|Dear WhisperWind ,
I really enjoy a good poem about how a writer copes with struggles, especially when you personify the writing aid. "Once Upon a Pen" is a good title theme to drive this narrative look into what inspires without employing muses and faeries, but a little imagination about an instrument that words flow through.
Obviously this is a story of writer's block. The storytelling aspect in those first lines were sort of parental and distancing from the actual subject/writer in this poem. The pen doesn't seem a major figure in this story at the outset and in fact feels like the poet disconnecting from self in third person narration. It's an intriguing, psychological look at what we writers do to inspire us.
I can imagine part way in to this poem that the true inspiration from this story IS THIS POEM. It's as if the poem recounts the struggles up to this poem's creation and then in the moment has a vision to write out of the funk. The pen becomes magic, rainbow expressions appear and this poem starts sailing.
I think this offering shows truly the ways writers can get imaginative and instruct about their struggles to relay to others who might feel this way. And all poems like these have happy endings? The fairytale ending is fiction. In reality, we have this. We have a poem that must go through another chapter, perhaps a trilogy or an episodic series to complete it's journey For me, that next step is editing.
If it wasn't written with pen, we'd be introducing the eraser. Perhaps, the editor's pencil, with it's blue markings to highlight sections, words and places where improvement is possible, but not necessary. This is just a review with some thoughts about what I saw that might help you advance this vision a little more.
For instance, I'm all about direct action. Verbs lag behind nouns as poets tend to use commas too much. I suggest a new placement for crumbled to make it an adjective so we can get rid of that pesky comma as I illustrate below:
And threw down the pen while paper crumbled,
Was tossed in the bin.
And threw down the pen while crumbled paper
was tossed in the bin.
It's not a big change and more direct. It's a minor issue for me, maybe not at all for others. Something I suggest to just consider how words are arranged and how a new sentence construct can make a read flow better. (Though, careful not to lose that poetic flavor or voice that defines you.) Commas and indirect verbs tend to slow or trip up reads, and can be employed when you really want that feel. I like a smooth read there.
Just a small oops here:
Everyday it her watched her pain.
And one other point about that sentence that a poet could really consider...employing the right words to fit with metaphor, theme, or in this case, personification. Among the sensory tools, would you say a pen has sight or touch? I do not imagine a pen with eyes but plastic or metal skin. It should convey feel when the pen associates with the writer's pain. And 'watched' is not a strong word here.
What do you want the pen to experience in that pivotal moment? How is the pen like a muse? To me, a reader has to consider why this pen is so important to story. It seems the hero, the angel, the empathizer, the instrument that has magic and the power to change the story.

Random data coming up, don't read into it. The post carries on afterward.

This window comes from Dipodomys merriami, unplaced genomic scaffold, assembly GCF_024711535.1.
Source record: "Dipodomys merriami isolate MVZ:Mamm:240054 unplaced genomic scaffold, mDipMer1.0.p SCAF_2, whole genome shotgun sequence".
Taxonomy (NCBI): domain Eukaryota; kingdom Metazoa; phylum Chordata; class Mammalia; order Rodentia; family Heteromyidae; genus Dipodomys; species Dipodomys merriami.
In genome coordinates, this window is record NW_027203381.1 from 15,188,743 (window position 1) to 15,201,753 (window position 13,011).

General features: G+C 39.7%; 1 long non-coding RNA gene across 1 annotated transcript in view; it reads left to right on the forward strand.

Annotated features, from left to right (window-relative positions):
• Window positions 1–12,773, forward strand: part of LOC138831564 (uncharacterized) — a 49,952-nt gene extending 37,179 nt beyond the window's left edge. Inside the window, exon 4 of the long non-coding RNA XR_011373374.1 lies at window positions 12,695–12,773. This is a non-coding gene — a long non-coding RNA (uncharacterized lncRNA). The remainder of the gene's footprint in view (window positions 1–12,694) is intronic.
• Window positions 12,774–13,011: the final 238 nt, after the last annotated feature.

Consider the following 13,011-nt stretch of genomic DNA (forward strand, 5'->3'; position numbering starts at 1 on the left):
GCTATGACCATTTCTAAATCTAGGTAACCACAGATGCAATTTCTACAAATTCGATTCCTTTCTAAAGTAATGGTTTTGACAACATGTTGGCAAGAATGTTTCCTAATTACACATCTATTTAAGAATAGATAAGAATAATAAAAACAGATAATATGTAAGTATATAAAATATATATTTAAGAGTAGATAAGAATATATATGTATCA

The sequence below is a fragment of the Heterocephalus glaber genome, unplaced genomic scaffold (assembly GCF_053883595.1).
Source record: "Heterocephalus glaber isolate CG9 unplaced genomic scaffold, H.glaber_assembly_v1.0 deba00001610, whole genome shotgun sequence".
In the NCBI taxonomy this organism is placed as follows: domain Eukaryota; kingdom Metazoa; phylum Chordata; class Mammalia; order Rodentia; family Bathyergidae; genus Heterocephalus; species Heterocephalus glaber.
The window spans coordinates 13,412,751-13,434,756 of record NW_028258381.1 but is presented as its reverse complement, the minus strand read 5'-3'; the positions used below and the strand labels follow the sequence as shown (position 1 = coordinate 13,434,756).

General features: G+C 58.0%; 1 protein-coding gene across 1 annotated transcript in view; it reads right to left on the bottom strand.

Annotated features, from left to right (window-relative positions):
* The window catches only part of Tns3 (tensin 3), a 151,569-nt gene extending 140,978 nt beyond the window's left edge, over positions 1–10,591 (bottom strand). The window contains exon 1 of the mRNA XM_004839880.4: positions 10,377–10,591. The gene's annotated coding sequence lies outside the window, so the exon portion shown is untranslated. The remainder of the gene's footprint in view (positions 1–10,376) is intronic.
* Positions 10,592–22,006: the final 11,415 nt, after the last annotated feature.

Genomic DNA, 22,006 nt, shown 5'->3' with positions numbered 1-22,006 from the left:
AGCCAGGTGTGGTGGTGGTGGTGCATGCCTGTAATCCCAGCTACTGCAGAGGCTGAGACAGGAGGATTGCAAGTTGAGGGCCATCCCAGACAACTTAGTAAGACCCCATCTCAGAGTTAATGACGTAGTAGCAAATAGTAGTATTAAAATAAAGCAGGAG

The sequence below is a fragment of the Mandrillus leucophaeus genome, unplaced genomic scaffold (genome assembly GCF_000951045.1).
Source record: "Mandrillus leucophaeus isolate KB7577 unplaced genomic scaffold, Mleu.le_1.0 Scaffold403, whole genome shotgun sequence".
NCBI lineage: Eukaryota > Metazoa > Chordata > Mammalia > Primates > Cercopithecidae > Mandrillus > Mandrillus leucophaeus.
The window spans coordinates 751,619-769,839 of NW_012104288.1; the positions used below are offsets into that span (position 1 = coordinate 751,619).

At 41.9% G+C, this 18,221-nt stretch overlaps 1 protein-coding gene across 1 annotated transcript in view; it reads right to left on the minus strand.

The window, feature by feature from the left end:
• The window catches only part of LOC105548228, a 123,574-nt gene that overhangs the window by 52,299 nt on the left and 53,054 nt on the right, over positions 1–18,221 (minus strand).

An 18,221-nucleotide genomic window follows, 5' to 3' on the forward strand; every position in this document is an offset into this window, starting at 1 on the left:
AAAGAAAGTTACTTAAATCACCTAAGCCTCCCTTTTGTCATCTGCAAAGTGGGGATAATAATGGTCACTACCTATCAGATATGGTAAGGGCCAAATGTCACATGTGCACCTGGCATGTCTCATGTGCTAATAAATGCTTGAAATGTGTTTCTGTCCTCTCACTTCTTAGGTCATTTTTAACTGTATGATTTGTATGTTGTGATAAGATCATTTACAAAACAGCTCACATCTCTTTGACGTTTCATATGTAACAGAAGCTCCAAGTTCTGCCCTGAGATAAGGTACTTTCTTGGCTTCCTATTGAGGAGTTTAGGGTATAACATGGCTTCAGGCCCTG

Perhaps, when personifying, you want to give this pen some relatable properties that can be employed to hone theme and metaphors. This line and all words that personify should align and give the reader an ability to surmise what's special, help visualize and connect with that instrument.
(at this stage of the review, I realize how much I'm putting into this. long-winded it might seem, I'll try to wrap up as best I can.)
I realize the pen does not contribute in the conflict-resolution aspect, because there is none. There could be. And, I realized this when I read:
A poetic rainbow soared across pages.
I know considering a rewrite might alter the free associating episode that produced this raw piece. Editing a dream is very hard. We are informed by the vision and the outcome. Sometimes, we take that vision further, once experience informs. I'm informed by that rainbow.
If it were worked into the poem earlier, as that moment of inspiration described, it can go beyond this something suddenly changed, where nothing was visualized, felt or realized.
I really like the employed feathers in connection with that rainbow. The poet is soaring toward something. It could suggest power of that pen to be described. Personify the gift of it's elements...through that touch that connects to the writer's imagination. I say this because a pencil was my tool of choice once upon a time, when properly sharpened, it artfully scrawled upon my notebooks until visions appeared.
There's something about the employment of some instrument, just the right one, that makes these visions come forth. In the way you personify your writing instrument, you could give it characteristics and abilities to give weight to this piece, really flesh out this fantasy of how writers connect with their muses in unique ways.
I think you are onto something with this and have great imagination to bring it to life. If you play with it more, who knows what more it could yield. I find most often here writers never edit, just move on to the next. Hopefully, I didn't go on too long and bore you. Just saw something with potential and wanted to share how I responded and where I see this poem going.
Image #1578663 over display limit. -?-
Further apologies if there are grammar or spelling issues that might make this review difficult to understand, as I am legally blind.